Finally, the Ontario Court of Appeal has recognized common-law tort of “intrusion upon seclusion” in Jones v Tsige1 (Tsige) where the Court outlined the elements of the tort as follows:

  1. an unauthorized intrusion;
  2. that the intrusion was highly offensive to the reasonable person;
  3. the matter intruded upon was private; and
  4. the intrusion caused anguish and suffering.2

The first element focuses solely on the act of intrusion, as opposed to the dissemination or publication of information. The focus is on the "type of interest involved and not the place where the invasion occurs."3 The factors to be considered under the second element include the degree of intrusion, the context, conduct and circumstances of intrusion, the tortfeasor's (i.e. the person committing the intrusion) motives and objectives and the expectation of those whose privacy is invaded. Under the third element, the plaintiff (person's whose privacy was breached and commenced the lawsuit) must establish that the expectation of seclusion or solitude was objectively reasonable. The fourth element is generally presumed once the first three elements have been established.4

The Tsige case was a claim by the person whose privacy was invaded, against the person who wrongfully accessed that information at work. The extent to which the tort of intrusion upon seclusion will gain a foothold in the employment law context has yet to be seen. However, in the arbitration case of Alberta v Alberta Union of Provincial Employees, 2012 CanLII 47215 (AB GAA), Arbitrator Sims awarded each grievor damages of $1,250 as a result of the employer's wrongful invasion of a group of employees' privacy rights. The decision was based, in part, on his consideration of the damages principles and award set out in the Tsige case. Arbitrator Sims did not make any further orders relating to the rectification of the breach as that was already addressed in a complaint to the Privacy Commissioner. In contrast, in British Columbia, the courts have held that there is no common law cause of action for breach of privacy. Elsewhere in Canada, the law remains unsettled on the issue.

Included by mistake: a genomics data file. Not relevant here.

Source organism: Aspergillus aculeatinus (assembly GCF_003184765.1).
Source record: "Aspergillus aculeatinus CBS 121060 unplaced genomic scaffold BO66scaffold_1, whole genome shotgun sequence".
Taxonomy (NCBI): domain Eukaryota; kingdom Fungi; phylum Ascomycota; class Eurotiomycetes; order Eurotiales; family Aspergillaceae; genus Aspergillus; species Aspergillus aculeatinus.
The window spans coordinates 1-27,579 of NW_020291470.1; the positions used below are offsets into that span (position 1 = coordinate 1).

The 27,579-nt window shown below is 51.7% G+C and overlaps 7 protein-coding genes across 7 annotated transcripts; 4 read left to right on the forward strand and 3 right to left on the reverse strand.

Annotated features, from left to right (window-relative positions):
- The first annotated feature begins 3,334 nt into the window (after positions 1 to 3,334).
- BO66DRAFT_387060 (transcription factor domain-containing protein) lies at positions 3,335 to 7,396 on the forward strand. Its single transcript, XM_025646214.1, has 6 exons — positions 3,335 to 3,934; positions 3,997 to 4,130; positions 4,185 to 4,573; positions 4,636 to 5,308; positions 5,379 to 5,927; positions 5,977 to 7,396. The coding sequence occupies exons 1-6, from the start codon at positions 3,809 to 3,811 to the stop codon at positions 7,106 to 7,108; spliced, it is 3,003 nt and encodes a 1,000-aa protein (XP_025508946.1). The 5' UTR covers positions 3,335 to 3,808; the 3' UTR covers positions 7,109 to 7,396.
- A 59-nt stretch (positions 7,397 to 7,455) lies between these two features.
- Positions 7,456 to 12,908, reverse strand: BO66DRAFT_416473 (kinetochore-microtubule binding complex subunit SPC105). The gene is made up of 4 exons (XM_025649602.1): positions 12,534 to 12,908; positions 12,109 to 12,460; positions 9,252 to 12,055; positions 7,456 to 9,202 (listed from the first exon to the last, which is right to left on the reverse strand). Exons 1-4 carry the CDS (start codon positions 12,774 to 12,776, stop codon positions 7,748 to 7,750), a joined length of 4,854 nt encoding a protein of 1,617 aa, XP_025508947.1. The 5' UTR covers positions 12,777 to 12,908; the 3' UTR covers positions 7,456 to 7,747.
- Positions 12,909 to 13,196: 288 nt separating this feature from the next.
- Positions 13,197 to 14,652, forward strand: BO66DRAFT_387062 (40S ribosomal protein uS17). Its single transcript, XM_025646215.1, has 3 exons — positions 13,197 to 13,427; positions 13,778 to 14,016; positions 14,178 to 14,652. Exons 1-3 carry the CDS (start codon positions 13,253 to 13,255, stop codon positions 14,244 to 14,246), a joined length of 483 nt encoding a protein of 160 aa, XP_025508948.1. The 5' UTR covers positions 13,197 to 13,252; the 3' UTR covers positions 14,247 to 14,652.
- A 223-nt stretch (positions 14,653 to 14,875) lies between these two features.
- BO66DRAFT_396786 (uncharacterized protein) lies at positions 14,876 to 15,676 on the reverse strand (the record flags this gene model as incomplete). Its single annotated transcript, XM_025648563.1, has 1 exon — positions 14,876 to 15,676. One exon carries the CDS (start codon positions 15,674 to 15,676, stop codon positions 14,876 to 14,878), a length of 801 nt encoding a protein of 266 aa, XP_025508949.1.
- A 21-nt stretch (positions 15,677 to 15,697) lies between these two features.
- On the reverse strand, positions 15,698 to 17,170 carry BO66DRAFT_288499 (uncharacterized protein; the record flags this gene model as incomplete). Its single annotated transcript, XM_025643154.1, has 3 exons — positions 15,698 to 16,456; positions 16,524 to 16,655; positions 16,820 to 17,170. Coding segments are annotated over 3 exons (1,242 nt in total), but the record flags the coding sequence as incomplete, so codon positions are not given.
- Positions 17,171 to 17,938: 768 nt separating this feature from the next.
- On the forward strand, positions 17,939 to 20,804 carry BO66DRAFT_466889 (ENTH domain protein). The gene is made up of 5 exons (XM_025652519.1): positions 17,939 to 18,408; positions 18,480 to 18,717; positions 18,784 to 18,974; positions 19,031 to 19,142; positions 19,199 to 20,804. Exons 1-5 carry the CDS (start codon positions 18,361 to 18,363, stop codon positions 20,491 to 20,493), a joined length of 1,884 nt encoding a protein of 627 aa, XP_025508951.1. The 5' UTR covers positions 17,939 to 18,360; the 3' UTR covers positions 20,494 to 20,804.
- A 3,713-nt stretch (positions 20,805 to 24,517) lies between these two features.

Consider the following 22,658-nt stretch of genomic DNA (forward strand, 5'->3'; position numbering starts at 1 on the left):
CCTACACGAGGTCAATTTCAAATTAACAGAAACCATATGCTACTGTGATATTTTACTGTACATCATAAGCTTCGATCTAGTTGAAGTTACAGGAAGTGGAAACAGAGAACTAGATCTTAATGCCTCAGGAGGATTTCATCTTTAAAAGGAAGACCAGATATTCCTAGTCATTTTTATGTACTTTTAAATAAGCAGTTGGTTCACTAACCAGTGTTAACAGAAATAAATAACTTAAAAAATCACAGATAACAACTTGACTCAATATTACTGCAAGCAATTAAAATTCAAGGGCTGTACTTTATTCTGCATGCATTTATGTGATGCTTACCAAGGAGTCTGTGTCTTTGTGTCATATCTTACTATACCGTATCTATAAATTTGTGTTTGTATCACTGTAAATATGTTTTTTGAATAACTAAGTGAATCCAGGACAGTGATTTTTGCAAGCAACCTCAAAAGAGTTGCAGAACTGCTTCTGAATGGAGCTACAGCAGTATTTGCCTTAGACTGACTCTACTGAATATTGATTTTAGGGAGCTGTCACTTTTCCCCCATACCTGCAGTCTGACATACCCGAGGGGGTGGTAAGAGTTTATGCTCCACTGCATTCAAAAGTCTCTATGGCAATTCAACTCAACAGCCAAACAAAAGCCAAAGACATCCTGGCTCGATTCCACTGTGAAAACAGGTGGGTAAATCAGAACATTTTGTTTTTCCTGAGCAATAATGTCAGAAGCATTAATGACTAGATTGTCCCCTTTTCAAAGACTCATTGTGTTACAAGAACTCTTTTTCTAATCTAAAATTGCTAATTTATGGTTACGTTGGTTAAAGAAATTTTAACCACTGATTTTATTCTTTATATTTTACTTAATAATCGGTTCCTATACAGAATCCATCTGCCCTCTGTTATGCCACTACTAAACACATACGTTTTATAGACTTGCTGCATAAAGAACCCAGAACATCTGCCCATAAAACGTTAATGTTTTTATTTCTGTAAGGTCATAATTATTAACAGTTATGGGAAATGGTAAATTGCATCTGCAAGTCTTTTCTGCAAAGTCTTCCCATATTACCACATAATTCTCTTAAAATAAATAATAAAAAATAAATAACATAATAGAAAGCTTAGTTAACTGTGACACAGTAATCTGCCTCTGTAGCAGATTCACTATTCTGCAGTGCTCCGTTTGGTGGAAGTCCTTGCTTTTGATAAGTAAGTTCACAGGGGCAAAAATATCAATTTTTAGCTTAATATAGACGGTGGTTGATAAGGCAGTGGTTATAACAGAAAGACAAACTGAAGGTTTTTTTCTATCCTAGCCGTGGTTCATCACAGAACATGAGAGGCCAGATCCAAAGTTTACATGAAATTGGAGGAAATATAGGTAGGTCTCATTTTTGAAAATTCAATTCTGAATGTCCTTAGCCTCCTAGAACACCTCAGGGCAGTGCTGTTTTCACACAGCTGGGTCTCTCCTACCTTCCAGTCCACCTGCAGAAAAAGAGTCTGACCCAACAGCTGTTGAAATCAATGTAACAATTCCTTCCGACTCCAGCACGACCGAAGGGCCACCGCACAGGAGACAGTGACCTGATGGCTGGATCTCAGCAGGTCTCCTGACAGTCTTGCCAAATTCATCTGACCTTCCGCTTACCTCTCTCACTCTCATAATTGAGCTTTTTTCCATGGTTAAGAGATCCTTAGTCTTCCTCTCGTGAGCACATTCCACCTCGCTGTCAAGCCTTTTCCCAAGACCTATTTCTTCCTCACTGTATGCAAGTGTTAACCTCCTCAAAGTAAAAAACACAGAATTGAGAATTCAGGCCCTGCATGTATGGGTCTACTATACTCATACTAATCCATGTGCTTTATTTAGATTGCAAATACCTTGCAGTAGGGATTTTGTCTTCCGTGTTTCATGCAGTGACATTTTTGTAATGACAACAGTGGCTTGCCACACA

You may be within your rights to record a workplace conversation with your boss without them knowing you are making the recording, carefully consider how you intend to use that recording and whether, in making use of the recording, you are venturing into an area where your boss may have an action against you (and potentially a claim for damages) for intrusion upon seclusion.

BLG’s Labour & Employment team is here to answer your pressing questions and provide employment law advice. Please reach out to the author listed below or any of our employment lawyers.


1Jones v Tsige 2012 ONCA 32.

2Tsige at para 56.

3Tsige at para 57.

4Tsige at para 57-60.

  • By: Laurie M. Robson